SHERIDAN — As “Southern Nights” blared over the loudspeakers, the vroom vroom vroom from big block engines in the pits promised a mid-summer evening chock full of good ole’ boy racing at Sheridan Speedway.
About 40 mainly local drivers — grizzled veterans in home-built modifieds and pint-size juniors in quarter midgets were game-face, fire-suited up and loaded for bear, ready to battle on this 3/8 mile — banked dirt tracks harking back to the times when moonshiners were outrunning the police through the hollers and mountains of North Carolina.
For about three hours, some 300 fans cheered on the careening, souped up spectacle of hometown heroes battling it out in WISSOTA street stocks, Midwest modified, four cylinders, IMCA A modified and the newest division, quarter midgets. You would have sworn you were in the Deep South except the fans weren’t sweating, hollering Rebel yells or drinking Dixie Beer.
“This is a field of dreams for cars,” said Randy Cummings, 18.
As American as beer, barbecue and Fourth of July, dirt track tracing is a fundamental part of the American experience and with the local resurrection of the Sheridan Speedway through volunteer efforts and physical improvements as well youth outreach through the introduction of the quarter midget classes, the speedway once again showcases Wyoming dirt track racing. The sport boasts a long history of local and family participation and dedication to continuing this high-octane, flamboyant sport where contests of courage, speed and grit are played out.
“This track has a deep history. It’s a labor of love resurrecting the track,” said Brian Davidson, president of the Sheridan Motorsports Association that oversees Sheridan Speedway, which sat vacant for nearly a decade and was reborn about five years ago.
Davidson, who also races street stock, races with two of his three sons, Ames and Mac, who race in the two age classes of the quarter midget division. Getting the kids on the track takes them off the cellphone and computers, gets them engaged, passionate and involved, Davidson said.
“I drive #95 for Lightning McQueen,” said Ames, a 6-year-old veteran of the track. “I love passing cars and winning and rolling over.”
“I love winning,” he said.
About 11 young racers were out that night, competing in the Speedway’s new class, many of them part of racing families, some with long lineages in the Sheridan dirt track racing scene. Many of them bear the numbers of their dad or grandpa now passed in the past glories of storied history of dirt track racing.
Take #51, Zach Flint’s quarter midget painted in memory of Jim Barker. His car bears the same number as his grandpa, a well-known local racer who back in the early 1970s bested an unofficial track record of 18.95 for A-modified class. At the end of the midget’s feature race, Zach drove a few laps, bearing a white flag that said “In Memory of Jim Barker, Go Fast #51.”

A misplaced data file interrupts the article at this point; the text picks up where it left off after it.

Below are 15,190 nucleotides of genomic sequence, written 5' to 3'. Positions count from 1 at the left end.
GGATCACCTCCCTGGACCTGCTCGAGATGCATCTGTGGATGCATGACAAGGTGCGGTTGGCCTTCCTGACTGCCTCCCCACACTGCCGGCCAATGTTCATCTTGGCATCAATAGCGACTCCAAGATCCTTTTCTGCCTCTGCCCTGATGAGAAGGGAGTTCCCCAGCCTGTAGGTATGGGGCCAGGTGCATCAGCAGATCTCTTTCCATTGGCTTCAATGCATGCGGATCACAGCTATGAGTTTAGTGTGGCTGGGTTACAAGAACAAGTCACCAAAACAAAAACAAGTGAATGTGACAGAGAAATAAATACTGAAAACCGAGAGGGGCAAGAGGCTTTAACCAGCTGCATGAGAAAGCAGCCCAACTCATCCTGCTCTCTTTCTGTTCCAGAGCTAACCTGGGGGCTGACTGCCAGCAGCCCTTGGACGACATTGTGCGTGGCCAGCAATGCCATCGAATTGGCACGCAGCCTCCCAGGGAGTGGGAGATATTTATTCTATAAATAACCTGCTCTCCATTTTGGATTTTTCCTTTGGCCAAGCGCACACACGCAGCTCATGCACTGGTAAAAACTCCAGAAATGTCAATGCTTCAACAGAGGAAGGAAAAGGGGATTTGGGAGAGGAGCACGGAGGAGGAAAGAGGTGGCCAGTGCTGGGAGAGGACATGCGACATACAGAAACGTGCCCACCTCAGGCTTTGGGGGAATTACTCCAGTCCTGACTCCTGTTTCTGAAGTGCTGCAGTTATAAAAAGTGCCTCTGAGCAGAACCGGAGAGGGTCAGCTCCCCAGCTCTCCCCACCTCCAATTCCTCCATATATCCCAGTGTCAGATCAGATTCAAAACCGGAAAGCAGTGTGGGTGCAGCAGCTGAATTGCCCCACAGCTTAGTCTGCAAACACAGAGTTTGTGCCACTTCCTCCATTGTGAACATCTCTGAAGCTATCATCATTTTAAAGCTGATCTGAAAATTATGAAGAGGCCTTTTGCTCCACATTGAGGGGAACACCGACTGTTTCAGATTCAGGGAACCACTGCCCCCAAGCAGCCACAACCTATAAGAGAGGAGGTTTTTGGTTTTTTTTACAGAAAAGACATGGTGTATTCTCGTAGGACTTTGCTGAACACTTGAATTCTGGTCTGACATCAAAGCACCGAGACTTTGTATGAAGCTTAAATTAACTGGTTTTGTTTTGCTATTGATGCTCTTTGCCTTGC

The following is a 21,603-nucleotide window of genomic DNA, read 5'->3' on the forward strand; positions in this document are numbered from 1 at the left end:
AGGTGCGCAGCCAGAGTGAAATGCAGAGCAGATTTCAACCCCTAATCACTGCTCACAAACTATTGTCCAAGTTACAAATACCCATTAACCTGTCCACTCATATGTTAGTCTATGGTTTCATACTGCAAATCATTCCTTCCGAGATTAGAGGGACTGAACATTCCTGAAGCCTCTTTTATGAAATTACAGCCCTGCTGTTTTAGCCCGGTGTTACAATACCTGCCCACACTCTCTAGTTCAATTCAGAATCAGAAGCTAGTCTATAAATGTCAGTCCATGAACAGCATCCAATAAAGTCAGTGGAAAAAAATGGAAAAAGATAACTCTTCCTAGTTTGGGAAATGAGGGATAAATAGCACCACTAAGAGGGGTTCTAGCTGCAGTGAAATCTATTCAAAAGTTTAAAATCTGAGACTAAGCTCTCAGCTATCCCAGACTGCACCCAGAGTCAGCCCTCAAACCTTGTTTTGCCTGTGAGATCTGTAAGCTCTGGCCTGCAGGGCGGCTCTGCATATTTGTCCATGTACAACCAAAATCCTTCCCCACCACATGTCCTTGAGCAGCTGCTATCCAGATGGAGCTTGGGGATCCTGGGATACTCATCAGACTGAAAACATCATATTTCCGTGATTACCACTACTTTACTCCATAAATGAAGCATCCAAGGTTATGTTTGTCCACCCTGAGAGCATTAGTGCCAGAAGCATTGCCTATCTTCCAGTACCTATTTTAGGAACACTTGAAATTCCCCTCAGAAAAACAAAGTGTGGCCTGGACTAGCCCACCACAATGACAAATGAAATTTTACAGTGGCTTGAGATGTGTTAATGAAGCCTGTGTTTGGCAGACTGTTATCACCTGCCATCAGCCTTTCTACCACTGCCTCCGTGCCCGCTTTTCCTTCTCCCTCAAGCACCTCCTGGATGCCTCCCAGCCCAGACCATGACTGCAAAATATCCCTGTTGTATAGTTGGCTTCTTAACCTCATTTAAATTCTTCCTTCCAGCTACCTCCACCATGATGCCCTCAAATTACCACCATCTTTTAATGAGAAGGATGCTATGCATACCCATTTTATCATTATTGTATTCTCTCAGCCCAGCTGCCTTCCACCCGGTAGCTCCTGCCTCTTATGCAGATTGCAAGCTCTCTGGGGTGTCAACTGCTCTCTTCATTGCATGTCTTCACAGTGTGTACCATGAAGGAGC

“I know Grandpa is sitting in that little car with his grandson,” said Molly Flint, Barker’s daughter.
Mia Baxter, 10, is one of few girls cutting their teeth on quarter midgets, learning to race. She was inspired to race watching her dad, Earl Baxter, who drives an IMCA A Modified car.
For her it’s not so much the competition but just getting out and having a blast.
“It’s all about racing,” she said. “It’s just about having fun. Having fun is more important than winning. It’s a good sport for anybody.”
Having fun racing is generations old here. The present Sheridan Speedway has had three physical incarnations throughout the years. The Mountain View Speedway was first built through the auspices of the Sheridan Hot Rod Club in 1947, located just south of the Wyoming Girls’ School. After several years, that track closed. The club reorganized into the Sheridan Race Car Association, which opened the Interstate Speedway above the present site of Wyoming Game and Fish Department offices and on the site of the Comfort Inn Suites in 1970 and closed after a number of years. Finally, the Sheridan Speedway opened at its present site around 1991 and stayed open until about 2006 when it was shuttered for nearly a decade. Finally, it reopened in 2015 and after some snafus has now operated under new management for three years.
What keeps local racing alive is the history and love of racing passed on through generations of drivers, gear heads and die-hard fans.
That dirt track true grit is epitomized in such volunteers as Andy Morris, 70. A retired driver, his father Vern Morris, was among old-timers instrumental in Sheridan’s dirt track history and building of those three race tracks. While he has retired from racing, you can see him sharing stories, mentoring the young drivers and weighing in those 3,000-pound metal behemoths when, after they race, they rumble into the pits.
“Racers are all the same, you can never make a living doing it. You’re there for the love,” Morris said.